Boomkat Product Review:
A quietly mesmerising work of filigree ambient-folk-pop, the debut album by Slovak-Hunagrian musician Adela Mede is a compelling addition to the energies convened by Glasgow’s Night School, recommended to anyone intrigued by the intersection of early music and contemporary exploration, or into the atmospheric blur of Cucina Povera, Antonina Nowacka, Lucy Dunscombe and Dialect.
Sung in three tongues and set to a backdrop of field recordings laced with phosphorescent details, ‘Szabadság’ was self-released on tape last year and has now been remastered for vinyl by Rupert Clervaux to best represent Adela’s meditations on personal, familial, cultural-folkloric and deep topographic inspirations. Sprouting in the cracks between diaristic DIY collage and early vocal music, it depicts Adela as the central presence with co-production by Andrew PM Hunt (Dialect), and Mark Leckey collaborator Lung Dart infusing a gently nervous electronic mode to the music’s crackling fissures and play of light, while Daša Bulíkova’s harmonious vocals and cello by Hoda Jahanpour compound the music’s captivating qualities.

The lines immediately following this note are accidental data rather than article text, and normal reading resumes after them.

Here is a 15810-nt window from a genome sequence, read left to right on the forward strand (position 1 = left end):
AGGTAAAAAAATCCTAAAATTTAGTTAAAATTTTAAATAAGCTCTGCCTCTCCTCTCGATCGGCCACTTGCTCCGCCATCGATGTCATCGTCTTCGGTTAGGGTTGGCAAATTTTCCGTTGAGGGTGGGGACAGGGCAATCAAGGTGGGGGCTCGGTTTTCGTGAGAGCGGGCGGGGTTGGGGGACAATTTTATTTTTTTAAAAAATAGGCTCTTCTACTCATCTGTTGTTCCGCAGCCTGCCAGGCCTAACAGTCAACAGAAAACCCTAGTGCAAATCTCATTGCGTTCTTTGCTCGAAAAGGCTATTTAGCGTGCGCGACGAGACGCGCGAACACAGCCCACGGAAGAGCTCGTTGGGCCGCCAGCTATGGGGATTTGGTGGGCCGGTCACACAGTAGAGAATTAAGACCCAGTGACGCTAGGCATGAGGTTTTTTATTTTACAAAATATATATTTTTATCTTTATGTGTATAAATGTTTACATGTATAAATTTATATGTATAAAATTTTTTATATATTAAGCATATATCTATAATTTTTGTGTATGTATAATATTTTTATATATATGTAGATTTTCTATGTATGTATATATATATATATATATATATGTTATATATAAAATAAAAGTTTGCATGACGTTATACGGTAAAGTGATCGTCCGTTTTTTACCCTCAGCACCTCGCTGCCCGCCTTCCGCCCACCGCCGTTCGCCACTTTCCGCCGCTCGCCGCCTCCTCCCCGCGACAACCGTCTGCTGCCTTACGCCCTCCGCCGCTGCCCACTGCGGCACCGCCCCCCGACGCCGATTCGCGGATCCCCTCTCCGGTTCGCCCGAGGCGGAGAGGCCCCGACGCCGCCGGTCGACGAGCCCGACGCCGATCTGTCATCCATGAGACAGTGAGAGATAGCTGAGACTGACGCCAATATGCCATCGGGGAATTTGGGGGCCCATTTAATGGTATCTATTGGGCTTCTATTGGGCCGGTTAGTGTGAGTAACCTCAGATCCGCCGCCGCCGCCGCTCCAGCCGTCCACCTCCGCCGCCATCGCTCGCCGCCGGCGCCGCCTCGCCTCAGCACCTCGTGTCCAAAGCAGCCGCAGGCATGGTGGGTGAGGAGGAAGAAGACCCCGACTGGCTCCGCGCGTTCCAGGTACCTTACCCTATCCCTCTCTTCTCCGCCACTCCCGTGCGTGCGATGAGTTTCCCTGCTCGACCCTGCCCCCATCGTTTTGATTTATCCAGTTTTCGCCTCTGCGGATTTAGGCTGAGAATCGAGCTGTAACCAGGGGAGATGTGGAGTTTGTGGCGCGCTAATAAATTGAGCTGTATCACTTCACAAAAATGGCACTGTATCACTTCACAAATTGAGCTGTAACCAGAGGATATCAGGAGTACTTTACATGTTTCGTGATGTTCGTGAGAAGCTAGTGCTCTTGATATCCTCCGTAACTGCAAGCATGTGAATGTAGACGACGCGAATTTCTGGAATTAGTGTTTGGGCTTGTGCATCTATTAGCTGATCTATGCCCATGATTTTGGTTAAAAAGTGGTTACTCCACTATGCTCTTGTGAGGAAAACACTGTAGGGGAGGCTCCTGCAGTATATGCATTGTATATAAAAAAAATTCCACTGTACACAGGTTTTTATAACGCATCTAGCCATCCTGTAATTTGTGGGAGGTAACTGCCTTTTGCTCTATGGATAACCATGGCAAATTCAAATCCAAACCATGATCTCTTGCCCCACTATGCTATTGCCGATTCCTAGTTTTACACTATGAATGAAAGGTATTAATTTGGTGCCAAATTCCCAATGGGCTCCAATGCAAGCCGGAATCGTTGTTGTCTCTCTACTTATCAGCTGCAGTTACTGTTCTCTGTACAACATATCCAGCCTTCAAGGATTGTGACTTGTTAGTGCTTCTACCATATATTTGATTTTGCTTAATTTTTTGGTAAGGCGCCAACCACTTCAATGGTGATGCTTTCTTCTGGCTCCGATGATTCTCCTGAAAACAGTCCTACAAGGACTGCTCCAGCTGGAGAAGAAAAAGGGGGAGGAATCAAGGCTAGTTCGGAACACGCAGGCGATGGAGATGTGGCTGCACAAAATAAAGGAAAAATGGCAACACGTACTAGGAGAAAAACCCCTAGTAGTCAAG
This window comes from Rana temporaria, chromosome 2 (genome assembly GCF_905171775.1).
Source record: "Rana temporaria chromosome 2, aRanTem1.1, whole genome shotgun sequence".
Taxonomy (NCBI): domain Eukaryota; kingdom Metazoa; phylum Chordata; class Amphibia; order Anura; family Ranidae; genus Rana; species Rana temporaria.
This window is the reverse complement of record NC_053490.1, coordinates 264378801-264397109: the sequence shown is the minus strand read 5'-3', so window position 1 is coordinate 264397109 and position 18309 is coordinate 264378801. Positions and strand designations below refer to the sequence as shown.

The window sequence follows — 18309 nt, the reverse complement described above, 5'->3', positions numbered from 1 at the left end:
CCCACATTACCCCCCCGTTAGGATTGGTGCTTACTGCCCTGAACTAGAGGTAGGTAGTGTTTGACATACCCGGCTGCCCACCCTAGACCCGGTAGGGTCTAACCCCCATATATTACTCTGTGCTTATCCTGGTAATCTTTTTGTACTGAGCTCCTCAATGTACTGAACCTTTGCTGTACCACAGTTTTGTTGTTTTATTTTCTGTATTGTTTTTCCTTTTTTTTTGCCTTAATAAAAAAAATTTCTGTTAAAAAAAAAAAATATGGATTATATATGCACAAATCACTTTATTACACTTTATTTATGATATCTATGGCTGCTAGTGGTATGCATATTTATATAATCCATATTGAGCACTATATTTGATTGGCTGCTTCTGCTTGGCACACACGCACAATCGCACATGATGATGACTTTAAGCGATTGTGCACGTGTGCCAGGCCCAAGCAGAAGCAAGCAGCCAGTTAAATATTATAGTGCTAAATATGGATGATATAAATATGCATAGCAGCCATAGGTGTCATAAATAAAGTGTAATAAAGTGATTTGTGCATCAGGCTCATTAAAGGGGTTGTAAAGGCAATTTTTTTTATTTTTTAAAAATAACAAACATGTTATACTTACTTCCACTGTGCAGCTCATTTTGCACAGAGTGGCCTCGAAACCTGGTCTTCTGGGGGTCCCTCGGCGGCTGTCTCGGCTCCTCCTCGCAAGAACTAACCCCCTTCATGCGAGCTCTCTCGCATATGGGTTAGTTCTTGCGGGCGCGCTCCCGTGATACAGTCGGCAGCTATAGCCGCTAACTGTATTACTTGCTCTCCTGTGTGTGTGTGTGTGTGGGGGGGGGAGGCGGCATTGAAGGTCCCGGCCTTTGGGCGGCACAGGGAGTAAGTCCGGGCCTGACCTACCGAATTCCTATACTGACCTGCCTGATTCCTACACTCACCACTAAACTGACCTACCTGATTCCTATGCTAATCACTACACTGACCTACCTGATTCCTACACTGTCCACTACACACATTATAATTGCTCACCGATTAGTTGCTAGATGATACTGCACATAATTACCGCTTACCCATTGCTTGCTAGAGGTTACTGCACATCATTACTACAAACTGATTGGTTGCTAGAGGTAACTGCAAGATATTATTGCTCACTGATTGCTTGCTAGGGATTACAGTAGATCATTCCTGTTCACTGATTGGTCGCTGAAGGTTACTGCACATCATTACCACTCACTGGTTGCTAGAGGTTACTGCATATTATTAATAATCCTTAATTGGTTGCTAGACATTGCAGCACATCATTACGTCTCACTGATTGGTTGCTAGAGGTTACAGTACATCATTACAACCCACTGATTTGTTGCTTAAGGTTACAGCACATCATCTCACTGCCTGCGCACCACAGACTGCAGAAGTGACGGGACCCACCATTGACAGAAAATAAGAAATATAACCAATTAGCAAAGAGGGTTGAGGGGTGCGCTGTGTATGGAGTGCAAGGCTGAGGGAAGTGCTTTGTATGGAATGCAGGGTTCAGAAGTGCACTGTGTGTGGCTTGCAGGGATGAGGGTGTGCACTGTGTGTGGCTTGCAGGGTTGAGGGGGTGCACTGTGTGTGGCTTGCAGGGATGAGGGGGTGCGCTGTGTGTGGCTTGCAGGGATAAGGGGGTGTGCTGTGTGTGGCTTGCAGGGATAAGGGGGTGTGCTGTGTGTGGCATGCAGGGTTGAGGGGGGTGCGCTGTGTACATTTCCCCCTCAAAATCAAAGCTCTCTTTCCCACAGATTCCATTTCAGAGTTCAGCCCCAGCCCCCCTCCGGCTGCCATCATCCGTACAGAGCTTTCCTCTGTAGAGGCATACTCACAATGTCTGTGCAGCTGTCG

In certain respects recalling Cucina Povera’s plaintive hymns as much as the poetic quality of Lucy Dunscombe’s visits to the uncanny valley, Mede’s music nevertheless exists in its own dreamlike space governed by weightless physics and atmospheric sensualities. No mistake, there are songs within, but their tentative nature and sometimes unresolved, metaphoric and metamorphic qualities lend to a sand-shifting experience refracting between electro and acoustic dimensions, between songcraft and heady interludes.
We hear all this unravel and diffuse on scene-setter ‘Háromszorra Jövök Össze’, before ’Spolu’ works a fine line of crooked rhythms reminding us of Mira Calix, and ‘Gyöngyvirág’ gets beautifully lost to micro-dosed pastoral whims. ’Sloboda’ features Adela’s voice subtly stressed until it fractures like ceramic, and the final couplet of stark then stately vocal harmonies and hyperreal electronic processing leave us dazed, and enchanted.